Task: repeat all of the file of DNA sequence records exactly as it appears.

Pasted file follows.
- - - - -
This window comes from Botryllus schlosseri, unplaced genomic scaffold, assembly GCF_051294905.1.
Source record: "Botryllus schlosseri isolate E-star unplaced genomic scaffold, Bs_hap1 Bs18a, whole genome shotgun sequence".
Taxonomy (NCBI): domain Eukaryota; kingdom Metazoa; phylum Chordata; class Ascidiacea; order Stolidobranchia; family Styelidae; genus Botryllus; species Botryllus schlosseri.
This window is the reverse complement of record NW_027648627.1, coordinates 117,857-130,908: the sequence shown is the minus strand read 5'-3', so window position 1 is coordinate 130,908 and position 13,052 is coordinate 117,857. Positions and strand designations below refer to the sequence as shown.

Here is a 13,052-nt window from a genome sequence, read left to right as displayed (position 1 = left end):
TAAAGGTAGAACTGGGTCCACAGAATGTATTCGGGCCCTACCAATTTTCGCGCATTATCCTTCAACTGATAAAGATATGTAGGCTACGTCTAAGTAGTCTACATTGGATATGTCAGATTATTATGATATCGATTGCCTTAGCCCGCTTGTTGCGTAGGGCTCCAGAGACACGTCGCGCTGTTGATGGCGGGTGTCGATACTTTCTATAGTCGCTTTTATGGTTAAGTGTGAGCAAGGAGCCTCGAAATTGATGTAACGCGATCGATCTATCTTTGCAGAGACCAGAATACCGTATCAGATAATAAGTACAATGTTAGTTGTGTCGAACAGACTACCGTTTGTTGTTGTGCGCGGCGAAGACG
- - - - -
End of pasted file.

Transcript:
This window comes from Botryllus schlosseri, unplaced genomic scaffold, assembly GCF_051294905.1.
Source record: "Botryllus schlosseri isolate E-star unplaced genomic scaffold, Bs_hap1 Bs18a, whole genome shotgun sequence".
Taxonomy (NCBI): domain Eukaryota; kingdom Metazoa; phylum Chordata; class Ascidiacea; order Stolidobranchia; family Styelidae; genus Botryllus; species Botryllus schlosseri.
This window is the reverse complement of record NW_027648627.1, coordinates 117,857-130,908: the sequence shown is the minus strand read 5'-3', so window position 1 is coordinate 130,908 and position 13,052 is coordinate 117,857. Positions and strand designations below refer to the sequence as shown.

Here is a 13,052-nt window from a genome sequence, read left to right as displayed (position 1 = left end):
TAAAGGTAGAACTGGGTCCACAGAATGTATTCGGGCCCTACCAATTTTCGCGCATTATCCTTCAACTGATAAAGATATGTAGGCTACGTCTAAGTAGTCTACATTGGATATGTCAGATTATTATGATATCGATTGCCTTAGCCCGCTTGTTGCGTAGGGCTCCAGAGACACGTCGCGCTGTTGATGGCGGGTGTCGATACTTTCTATAGTCGCTTTTATGGTTAAGTGTGAGCAAGGAGCCTCGAAATTGATGTAACGCGATCGATCTATCTTTGCAGAGACCAGAATACCGTATCAGATAATAAGTACAATGTTAGTTGTGTCGAACAGACTACCGTTTGTTGTTGTGCGCGGCGAAGACG